notes an EPA report, lead to "complex and severe effects
including cancer, feminization of males and reduced sperm
counts, endometriosis and reproductive impairment in
females, birth defects, impaired intellectual development in
children, and impaired immune defense against infectious
These chemicals could also
be a significant factor in the
rapid disappearance of many species around the world, such
as the golden toad in Costa Rica, panthers in the Florida
Everglades, otters in England, and dolphins off the coast of
Turkey. For example, after Tower Chemical spilled large
quantities of dicofol, a pesticide closely related to DDT, into
Lake Apopka in the early 1980s, alligators started appearing
with penises so shrunken they could not reproduce.
For fairly obvious reasons, though, the area which has galvanized the scientific community and the media is the link between these chemicals and a well-documented and dramatic drop in human
sperm count around the world.
Some 61 studies collected by Danish researchers,have shown
that sperm counts in a number of European countries have
fallen by half in the last 30 years, while those in rapidly
industrializing countries in East Asia are dropping fast.6
DES, (diethylstilbestrol) provided one of the first confirmed examples of how these chemicals can affect not only those who are directly exposed, but also future generations. In the late 1950s, and '60s this estrogen mimicker was prescribed to millions of women for a variety of problems. Grant Chemicals, one of the manufacturers,
claimed that DES
produced "bigger and stronger babies," while doctors handed
it out to prevent miscarriages, suppress milk production, and
as a "morning-after" contraceptive. It was not until the 1970s
that researchers discovered that the drug dramatically
increases chances of clear-cell cancer and severe damage to
the reproductive tract that can result in ectopic pregnancies.
(Pregnancies that develop in the fallopian tubes as opposed to the uterus can cause ruptures leading to severe bleeding and sometimes death.) DES is now suspected of having affected male offspring, and of possibly causing brain problems in children of both genders.
INDUSTRY FIGHTS BACK|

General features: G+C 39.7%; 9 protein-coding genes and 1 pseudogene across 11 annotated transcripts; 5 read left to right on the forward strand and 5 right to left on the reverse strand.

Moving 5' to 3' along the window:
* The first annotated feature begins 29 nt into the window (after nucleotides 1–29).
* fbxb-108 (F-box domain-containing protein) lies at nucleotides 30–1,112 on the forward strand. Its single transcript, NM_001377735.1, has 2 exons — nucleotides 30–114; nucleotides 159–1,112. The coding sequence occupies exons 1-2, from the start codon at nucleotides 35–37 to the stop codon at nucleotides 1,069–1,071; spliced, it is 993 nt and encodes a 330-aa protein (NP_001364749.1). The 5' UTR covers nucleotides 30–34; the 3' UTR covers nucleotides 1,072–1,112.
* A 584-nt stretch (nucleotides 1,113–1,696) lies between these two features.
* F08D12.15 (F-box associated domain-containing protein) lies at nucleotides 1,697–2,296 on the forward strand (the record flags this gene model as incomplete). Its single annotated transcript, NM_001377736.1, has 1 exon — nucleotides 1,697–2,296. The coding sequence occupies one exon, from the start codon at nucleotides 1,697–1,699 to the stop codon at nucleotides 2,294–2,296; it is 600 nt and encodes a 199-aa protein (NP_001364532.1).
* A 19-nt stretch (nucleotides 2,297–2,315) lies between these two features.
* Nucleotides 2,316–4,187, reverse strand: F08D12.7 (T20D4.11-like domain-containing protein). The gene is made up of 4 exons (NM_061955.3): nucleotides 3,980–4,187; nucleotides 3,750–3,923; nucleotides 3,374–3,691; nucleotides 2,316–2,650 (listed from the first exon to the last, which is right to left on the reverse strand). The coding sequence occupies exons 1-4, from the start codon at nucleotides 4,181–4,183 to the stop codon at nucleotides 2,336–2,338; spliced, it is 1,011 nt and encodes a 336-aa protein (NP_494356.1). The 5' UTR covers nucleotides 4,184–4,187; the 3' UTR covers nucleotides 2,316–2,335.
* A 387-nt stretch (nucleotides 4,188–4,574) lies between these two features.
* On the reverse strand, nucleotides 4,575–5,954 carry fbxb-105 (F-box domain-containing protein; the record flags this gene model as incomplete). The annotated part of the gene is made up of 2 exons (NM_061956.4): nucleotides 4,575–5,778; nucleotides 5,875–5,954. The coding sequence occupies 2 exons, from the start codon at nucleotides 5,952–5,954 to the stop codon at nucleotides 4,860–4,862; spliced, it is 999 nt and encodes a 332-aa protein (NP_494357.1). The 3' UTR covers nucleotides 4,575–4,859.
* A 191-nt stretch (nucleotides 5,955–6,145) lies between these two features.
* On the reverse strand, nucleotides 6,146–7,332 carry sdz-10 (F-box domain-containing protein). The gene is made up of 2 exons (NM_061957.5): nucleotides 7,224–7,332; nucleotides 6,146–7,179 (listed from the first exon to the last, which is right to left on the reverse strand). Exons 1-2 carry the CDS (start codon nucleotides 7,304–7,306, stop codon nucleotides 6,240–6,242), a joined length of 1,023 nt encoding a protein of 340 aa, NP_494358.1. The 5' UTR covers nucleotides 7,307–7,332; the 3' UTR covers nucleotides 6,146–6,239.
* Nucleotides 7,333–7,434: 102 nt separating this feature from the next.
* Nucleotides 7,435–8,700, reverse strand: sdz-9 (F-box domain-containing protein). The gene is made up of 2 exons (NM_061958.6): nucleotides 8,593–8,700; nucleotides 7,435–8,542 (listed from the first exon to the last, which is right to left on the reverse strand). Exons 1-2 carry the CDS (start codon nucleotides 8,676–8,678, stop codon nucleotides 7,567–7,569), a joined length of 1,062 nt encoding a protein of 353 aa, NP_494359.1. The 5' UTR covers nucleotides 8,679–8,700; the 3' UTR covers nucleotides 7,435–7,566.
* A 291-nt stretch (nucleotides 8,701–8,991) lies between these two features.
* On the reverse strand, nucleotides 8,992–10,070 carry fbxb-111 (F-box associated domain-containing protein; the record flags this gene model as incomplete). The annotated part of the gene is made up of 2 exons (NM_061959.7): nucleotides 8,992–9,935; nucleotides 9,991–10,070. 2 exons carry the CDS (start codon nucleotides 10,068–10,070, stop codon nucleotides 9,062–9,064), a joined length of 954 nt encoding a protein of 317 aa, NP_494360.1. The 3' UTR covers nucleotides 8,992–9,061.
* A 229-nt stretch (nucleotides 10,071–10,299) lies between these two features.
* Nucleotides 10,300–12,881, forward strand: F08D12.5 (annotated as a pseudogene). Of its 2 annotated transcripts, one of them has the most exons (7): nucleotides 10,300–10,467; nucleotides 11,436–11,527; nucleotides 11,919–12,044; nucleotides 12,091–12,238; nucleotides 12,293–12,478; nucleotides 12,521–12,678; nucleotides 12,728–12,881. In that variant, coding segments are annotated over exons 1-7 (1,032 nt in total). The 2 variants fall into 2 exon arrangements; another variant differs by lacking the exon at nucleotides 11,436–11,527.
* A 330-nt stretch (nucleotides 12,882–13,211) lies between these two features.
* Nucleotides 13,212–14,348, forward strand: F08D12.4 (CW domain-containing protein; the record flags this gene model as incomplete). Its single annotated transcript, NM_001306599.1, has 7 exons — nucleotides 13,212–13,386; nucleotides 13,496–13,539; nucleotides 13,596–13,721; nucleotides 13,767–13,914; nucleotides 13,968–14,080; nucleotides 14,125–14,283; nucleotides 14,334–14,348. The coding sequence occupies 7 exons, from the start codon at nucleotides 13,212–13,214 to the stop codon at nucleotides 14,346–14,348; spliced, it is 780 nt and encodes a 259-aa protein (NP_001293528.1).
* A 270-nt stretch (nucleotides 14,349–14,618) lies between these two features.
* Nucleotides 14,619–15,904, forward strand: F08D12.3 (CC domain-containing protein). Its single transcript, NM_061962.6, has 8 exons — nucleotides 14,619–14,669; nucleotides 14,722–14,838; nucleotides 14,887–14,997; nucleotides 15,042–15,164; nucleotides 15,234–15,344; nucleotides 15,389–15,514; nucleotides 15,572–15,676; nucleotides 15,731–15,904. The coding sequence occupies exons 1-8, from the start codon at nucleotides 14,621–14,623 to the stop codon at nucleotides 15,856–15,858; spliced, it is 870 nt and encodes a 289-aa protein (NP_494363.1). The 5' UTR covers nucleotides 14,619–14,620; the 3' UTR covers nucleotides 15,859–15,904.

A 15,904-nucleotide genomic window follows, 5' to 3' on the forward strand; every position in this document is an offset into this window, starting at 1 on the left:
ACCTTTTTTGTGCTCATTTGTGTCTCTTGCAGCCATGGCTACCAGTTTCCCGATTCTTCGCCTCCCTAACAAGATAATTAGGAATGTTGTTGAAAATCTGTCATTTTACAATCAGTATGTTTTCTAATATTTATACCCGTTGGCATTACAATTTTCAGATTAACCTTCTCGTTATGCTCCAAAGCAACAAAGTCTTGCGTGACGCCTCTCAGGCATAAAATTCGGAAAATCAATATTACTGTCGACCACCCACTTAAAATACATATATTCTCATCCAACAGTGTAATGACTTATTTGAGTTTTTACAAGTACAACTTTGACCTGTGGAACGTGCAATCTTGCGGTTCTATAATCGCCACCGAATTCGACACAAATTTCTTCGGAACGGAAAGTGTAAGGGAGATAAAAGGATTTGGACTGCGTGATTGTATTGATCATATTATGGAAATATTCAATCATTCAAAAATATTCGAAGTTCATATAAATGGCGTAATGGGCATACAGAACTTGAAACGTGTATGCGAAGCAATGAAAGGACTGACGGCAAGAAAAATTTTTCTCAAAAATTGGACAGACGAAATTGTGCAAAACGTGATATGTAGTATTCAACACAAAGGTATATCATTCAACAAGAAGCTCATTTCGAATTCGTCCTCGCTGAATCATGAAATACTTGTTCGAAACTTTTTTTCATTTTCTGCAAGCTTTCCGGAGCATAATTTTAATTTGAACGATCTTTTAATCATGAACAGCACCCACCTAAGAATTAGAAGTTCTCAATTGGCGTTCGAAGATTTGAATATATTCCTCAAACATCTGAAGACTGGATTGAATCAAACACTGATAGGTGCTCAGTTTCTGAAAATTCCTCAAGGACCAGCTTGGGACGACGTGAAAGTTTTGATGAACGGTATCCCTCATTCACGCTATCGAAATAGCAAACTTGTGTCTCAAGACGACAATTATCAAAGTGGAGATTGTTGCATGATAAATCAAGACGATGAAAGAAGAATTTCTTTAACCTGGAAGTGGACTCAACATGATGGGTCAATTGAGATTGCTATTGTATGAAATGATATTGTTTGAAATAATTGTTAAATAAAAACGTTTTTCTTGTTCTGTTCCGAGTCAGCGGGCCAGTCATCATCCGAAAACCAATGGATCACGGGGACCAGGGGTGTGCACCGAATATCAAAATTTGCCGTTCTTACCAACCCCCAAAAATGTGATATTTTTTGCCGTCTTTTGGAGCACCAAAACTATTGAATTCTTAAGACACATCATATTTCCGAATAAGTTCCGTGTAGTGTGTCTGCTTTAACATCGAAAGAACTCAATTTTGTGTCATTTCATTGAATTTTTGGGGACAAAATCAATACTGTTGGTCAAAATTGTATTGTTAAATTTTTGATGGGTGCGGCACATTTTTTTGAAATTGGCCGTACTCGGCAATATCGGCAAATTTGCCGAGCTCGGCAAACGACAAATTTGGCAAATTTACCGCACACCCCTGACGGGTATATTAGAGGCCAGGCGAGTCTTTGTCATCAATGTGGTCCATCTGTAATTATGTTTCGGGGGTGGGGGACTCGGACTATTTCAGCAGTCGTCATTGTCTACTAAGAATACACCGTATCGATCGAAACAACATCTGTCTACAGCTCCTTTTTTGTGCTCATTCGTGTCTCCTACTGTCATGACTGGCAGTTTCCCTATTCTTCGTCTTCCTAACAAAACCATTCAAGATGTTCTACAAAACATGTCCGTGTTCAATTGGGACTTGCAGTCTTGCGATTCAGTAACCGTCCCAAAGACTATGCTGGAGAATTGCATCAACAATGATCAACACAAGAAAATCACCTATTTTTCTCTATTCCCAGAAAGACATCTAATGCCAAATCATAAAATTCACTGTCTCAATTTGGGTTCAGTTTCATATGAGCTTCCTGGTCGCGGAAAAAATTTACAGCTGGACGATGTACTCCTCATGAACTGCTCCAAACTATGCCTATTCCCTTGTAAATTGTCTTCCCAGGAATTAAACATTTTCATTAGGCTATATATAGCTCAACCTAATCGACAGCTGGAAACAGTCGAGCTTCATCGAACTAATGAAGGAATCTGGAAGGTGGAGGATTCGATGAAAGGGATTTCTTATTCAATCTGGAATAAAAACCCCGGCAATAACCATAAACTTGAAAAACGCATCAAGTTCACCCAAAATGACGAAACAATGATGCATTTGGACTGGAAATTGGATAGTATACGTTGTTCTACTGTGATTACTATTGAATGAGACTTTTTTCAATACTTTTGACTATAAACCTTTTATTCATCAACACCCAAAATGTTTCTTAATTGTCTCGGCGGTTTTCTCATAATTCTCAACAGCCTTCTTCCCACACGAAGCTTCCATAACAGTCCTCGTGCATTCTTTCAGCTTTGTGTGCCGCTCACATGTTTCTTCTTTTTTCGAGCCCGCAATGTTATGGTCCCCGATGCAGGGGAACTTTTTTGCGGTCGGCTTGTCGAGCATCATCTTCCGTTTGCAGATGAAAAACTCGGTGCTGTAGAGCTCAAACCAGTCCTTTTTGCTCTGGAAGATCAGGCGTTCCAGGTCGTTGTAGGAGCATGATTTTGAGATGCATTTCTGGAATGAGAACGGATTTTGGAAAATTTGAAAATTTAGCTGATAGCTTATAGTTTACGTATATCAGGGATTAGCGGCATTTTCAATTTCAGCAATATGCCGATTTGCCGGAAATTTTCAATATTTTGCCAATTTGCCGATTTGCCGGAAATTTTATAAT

As they did when faced with evidence of the dangers of DES, tobacco, global warming, nuclear waste, and pesticides, industry leaders have denied that there are any problems, and mounted PR campaigns.Faced with a growing body of evidence on the impact of chemicals on the endocrine system, they have turned to industry-sponsored groups and scientists to disprove the studies available to potential litigants and quoted by environmental groups pushing for regulation.
One industry scientist with a long history of producing research that helped establish the safety of his employer's products was Bill Gaffey,
by the right
wing Hudson Institute,
this 1995 volume includes
such snappy chapter titles as:
"Preventing Cancer with Pesticides,"
"The Empty Threat of DDT,""There's A Lot
Less Hunger Than We've Been Told," and
"Drink Up, The Water's Fine."
|a mathematician who retired in 1989 as director of epidemiology for Monsanto Corp. Gaffey published studies in 1980, a year after he started working for the chemical giant, to show that there was no evidence of unusual cancers among workers exposed to dioxin at a Monsanto plant in Nitro, West Virginia. The plant manufactured Agent Orange for chemical warfare in Vietnam. The study was important to Monsanto because it was facing hundreds of millions, possibly billions, of dollars in lawsuits by tens of thousands of Vietnam veterans and by former Monsanto workers, all claiming they had been harmed by exposure to dioxin-laden Agent Orange.||
Peter Montague, editor of Rachel's Environment and Health
Weekly, charges that the Gaffey study gave the Veterans
Administration the "evidence" it wanted to justify denying
medical benefits to the Agent Orange vets. Finally, the
research allowed the EPA "to set generous limits on dioxin
exposures for the American public, thus providing minimal
regulation for politically powerful industries such as paper,
oil, and chemicals," says Montague.